In other related news from the drug cartel world, a New York police officer who provided security for El Chapo’s wife, Emma Coronel Aispuro, was found guilty for selling cocaine. Officer Ishmael Bailey, 36, was arrested this week on “charges of conspiracy and sale of a controlled substance for allegedly acting as security twice when a load of cocaine was transported from various locations around Queens,” the New York Post reports. 

As we reported earlier this year, Aispuro announced she would dedicate her time to working on a fashion collection

“I am very happy to be able to create something like this. I hope it’ll be something everyone likes,” she told the New York Daily News. “I will give it my best effort to make it good for everyone and within everyone’s reach. I want to start with a line of caps, then I’ll begin to produce clothes, jackets.”

It’s good to see there is life outside of the crime world. 

READ: Hoping To Stop The Drug War, Mexico’s President Asks Drug Cartel Leaders To ‘Think Of Your Mother’

 
 

El Paso Artists Joined Together To Commemorate El Paso Gun Violence Victims With A Mural That Highlights Community Strength

Things That Matter

El Paso Artists Joined Together To Commemorate El Paso Gun Violence Victims With A Mural That Highlights Community Strength

Just seven weeks after the massacre at an El Paso Wal-Mart that took the lives of 22 people and injured 24 others, the border city is still recovering from their tragic losses. Though the victims have been laid to rest and the survivors are working towards healing, the city is still feeling the effects of the life-shattering experience. 

As national news has moved on from the tragedy, the minds and hearts of local El Pasoans are still with the embattled town. 

With that in mind, a new mural created by a pair of talented street artists has been created to celebrate the power of the Texas town. 

Twitter / @AlyssaCBS4

El Paso brothers, John Ramirez and Jamie Hernandez Jr., worked hard to craft this graffiti style mural. Reading “El Poderoso Tejano,” the vast wall painting is located between Ascarate Street and Valencia Place on the United States side of the border city. The mural was sponsored by local tee-shirt company, OG Family. The company will be selling tee-shirts of the mural design and all profits from their sale will go to the victims of the El Paso assault.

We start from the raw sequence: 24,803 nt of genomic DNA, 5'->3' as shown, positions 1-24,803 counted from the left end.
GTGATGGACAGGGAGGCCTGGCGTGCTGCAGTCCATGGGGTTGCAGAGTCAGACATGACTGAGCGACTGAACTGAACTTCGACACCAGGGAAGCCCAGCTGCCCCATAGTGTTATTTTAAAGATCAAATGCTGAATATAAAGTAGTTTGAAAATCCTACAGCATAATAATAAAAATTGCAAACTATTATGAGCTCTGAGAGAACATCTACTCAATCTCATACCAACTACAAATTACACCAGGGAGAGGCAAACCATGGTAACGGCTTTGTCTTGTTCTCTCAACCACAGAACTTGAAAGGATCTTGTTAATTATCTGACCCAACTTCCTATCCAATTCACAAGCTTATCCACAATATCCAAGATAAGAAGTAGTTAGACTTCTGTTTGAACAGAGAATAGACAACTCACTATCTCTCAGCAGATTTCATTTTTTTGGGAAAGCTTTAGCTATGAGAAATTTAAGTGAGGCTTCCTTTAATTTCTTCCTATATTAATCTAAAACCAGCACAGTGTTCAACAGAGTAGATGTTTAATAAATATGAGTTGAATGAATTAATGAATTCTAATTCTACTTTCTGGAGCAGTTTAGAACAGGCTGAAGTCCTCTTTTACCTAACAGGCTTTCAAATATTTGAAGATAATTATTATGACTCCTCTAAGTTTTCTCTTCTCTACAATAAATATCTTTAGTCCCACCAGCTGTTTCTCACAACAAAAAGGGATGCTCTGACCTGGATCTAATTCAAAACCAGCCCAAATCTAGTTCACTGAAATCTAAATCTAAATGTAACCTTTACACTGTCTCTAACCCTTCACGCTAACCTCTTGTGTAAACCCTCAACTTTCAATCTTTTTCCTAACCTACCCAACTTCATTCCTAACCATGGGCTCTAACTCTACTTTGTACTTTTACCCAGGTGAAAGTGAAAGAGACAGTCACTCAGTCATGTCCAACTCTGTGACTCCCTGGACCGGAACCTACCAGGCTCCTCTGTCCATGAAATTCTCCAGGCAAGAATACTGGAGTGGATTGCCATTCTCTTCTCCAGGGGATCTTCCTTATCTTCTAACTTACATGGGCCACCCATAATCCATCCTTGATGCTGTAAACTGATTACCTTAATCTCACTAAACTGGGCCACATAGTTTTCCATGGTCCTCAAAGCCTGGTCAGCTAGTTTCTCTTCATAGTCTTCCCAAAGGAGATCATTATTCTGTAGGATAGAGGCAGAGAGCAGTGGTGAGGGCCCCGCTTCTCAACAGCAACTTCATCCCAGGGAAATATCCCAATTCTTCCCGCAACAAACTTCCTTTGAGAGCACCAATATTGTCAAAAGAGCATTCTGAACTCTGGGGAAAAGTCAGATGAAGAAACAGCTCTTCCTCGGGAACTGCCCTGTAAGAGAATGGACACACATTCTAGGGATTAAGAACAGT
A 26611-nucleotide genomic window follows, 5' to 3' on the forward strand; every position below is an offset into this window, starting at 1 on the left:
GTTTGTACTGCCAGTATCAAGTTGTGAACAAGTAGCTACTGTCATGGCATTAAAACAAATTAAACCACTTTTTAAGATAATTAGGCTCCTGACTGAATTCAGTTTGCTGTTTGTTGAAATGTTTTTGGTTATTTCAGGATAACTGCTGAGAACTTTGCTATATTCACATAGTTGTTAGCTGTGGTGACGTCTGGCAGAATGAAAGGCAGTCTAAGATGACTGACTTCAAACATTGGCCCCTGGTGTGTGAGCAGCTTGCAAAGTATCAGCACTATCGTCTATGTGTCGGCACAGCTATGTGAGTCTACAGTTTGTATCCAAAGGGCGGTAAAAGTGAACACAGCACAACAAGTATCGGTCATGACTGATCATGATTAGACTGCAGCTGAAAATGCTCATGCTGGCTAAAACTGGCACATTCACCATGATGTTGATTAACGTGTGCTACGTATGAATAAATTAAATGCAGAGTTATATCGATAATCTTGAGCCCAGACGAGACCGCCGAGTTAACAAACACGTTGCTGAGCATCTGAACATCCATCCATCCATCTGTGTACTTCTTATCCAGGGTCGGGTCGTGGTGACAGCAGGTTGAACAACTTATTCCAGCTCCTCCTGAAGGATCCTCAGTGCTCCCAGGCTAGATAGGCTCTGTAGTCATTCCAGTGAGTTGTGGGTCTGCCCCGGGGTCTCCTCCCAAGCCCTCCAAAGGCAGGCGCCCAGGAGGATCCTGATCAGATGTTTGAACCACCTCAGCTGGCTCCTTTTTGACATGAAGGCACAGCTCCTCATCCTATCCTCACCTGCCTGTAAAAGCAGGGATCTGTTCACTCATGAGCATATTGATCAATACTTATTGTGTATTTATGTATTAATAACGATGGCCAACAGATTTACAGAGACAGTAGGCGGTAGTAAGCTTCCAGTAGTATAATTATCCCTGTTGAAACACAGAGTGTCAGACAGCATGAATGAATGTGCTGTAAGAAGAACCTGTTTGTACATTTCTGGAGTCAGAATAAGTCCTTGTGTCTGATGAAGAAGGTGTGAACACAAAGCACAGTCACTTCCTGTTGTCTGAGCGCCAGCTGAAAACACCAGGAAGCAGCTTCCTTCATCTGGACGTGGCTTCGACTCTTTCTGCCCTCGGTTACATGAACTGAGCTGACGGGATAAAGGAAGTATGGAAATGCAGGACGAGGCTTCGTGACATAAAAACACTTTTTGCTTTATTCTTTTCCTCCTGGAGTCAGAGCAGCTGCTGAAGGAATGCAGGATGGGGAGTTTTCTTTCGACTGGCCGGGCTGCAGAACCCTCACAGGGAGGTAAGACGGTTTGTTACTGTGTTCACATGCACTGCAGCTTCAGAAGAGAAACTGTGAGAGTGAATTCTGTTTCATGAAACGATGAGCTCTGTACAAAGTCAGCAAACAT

“It shows that everybody came as a community,” David Barbosa, co-owner of OG Family said of the mural. “For one purpose. That purpose is to show that we’re united no matter what happens. At the end, El Paso is united.”

The mural will also be featured in a music video for local El Paso record label, 915 Records Familia. The rap video will be filmed on September 28th. During the video shoot, a local car show will also take place at the mural’s site bringing together El Paso’s car community, rap community and street art community all in one spot. 

Though the Ramirez Brothers are now getting the credit they deserve for this mural, they were not named by local El Paso media who first reported the new artwork

Twitter / @cassyjernandez1 

In a video first promoting the mural, the brothers were not named as the artists. Instead, they were called “unlikely artists” and “former gang members.” Thankfully, Cassie Hernandez, a family member of the two artists, took to Twitter and credited them for their amazing work. 

In response, Twitter applauded the Ramirez Brothers’ craftsmanship and celebrated the spirit of El Paso’s survivors. 

 Twitter / @braydenbern

This Twitter user called out the attention to detail the artists put into the piece and also credited their commitment to graffiti-style art. The street art style came into popularity in the 1980s with the emergence of hip-hop culture. Cholo-inspired graffiti script especially became a calling card of Latinx communities and their street artists. While street art was once looked down upon, it is now celebrated for the unique and bold art form that it is.  

Many supporters were offended on the Ramirez Brothers’ behalf for the dis by local news. 

 Twitter / @angelitaaaxo

The original news story definitely did a disservice by leaving out the Ramirez Brothers’ names and by calling out any speculative former gang affiliation they might have had. Instead, their work as amazing artists and dedicated members of their community should be commended. There’s nothing “unlikely” about their talent or their love for El Paso.

This mural joins others that have recently gone up in El Paso to honor the victims of mass shootings.

Tweet / @thedailybeast

A mural honoring Joaquin Oliver, a victim of the Marjory Stoneman Douglas High School massacre, was unveiled the day after the tragedy in El Paso. The mural was planned before the Wal-Mart attack so the timing made the new addition to El Paso even more heartbreaking. Local artist Gabe Vasquez also created a mural reading “El Paso Strong” dedicated to the spirit of the border city.